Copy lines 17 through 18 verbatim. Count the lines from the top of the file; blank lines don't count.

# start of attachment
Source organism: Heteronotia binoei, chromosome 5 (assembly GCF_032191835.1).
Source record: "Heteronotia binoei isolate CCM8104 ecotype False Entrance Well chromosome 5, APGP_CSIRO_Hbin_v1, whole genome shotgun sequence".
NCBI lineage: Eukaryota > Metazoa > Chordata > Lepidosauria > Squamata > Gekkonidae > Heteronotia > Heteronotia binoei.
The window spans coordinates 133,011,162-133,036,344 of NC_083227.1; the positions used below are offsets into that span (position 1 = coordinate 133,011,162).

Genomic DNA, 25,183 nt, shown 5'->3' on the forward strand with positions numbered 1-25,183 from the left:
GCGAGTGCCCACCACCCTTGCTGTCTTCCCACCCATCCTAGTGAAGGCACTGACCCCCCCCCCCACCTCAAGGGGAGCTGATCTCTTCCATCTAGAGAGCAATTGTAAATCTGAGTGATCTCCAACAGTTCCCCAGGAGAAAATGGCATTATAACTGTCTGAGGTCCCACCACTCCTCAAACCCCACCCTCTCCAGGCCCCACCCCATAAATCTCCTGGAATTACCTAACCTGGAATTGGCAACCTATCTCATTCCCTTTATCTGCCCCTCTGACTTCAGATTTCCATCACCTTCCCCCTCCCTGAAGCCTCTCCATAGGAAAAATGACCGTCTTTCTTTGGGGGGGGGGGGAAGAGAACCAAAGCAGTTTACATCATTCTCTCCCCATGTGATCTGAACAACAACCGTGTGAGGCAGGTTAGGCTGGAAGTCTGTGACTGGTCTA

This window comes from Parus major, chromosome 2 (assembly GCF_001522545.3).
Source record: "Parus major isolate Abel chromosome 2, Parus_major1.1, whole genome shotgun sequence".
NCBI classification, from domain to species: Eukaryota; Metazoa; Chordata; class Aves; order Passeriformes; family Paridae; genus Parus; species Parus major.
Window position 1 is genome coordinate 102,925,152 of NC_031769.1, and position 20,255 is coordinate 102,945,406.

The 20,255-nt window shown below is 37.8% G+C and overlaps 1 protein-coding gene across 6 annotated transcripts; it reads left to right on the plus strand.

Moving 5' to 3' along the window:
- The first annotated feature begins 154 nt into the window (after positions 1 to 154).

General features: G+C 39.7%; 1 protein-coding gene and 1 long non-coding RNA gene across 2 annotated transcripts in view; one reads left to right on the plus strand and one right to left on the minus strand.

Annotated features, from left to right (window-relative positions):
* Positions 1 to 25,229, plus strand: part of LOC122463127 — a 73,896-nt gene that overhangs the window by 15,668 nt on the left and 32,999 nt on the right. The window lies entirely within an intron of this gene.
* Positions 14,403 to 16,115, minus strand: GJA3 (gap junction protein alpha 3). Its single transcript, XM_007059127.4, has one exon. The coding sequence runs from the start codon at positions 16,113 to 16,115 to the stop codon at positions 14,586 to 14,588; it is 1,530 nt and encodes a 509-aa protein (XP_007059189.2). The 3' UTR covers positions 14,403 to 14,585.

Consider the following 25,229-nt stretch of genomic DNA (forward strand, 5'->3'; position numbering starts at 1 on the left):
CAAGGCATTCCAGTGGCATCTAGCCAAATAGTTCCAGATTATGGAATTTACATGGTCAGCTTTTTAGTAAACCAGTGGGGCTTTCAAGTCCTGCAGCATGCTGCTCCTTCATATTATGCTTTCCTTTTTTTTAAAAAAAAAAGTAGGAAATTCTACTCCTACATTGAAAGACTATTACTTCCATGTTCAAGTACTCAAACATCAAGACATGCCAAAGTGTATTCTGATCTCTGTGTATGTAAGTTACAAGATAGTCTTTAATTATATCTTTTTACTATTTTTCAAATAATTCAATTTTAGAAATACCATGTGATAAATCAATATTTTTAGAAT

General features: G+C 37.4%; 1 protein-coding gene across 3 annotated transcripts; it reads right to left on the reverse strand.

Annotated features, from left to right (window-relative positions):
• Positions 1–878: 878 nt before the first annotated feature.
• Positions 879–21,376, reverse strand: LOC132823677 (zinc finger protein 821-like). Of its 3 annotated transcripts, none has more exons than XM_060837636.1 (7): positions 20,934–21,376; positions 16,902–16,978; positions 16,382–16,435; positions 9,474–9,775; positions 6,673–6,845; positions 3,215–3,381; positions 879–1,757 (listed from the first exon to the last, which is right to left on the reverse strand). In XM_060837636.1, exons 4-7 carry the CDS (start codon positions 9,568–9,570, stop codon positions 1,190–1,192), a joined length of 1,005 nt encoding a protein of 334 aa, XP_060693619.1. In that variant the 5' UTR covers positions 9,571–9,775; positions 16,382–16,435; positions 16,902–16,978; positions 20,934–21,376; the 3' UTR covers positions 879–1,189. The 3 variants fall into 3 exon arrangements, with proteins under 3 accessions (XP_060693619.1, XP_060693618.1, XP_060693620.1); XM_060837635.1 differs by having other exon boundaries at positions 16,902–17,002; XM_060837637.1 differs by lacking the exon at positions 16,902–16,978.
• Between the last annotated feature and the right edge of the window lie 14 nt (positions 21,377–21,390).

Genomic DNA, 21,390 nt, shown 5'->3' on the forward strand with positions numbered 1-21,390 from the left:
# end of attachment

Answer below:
* Positions 14,403 to 16,115, minus strand: GJA3 (gap junction protein alpha 3). Its single transcript, XM_007059127.4, has one exon. The coding sequence runs from the start codon at positions 16,113 to 16,115 to the stop codon at positions 14,586 to 14,588; it is 1,530 nt and encodes a 509-aa protein (XP_007059189.2). The 3' UTR covers positions 14,403 to 14,585.

Consider the following 25,229-nt stretch of genomic DNA (forward strand, 5'->3'; position numbering starts at 1 on the left):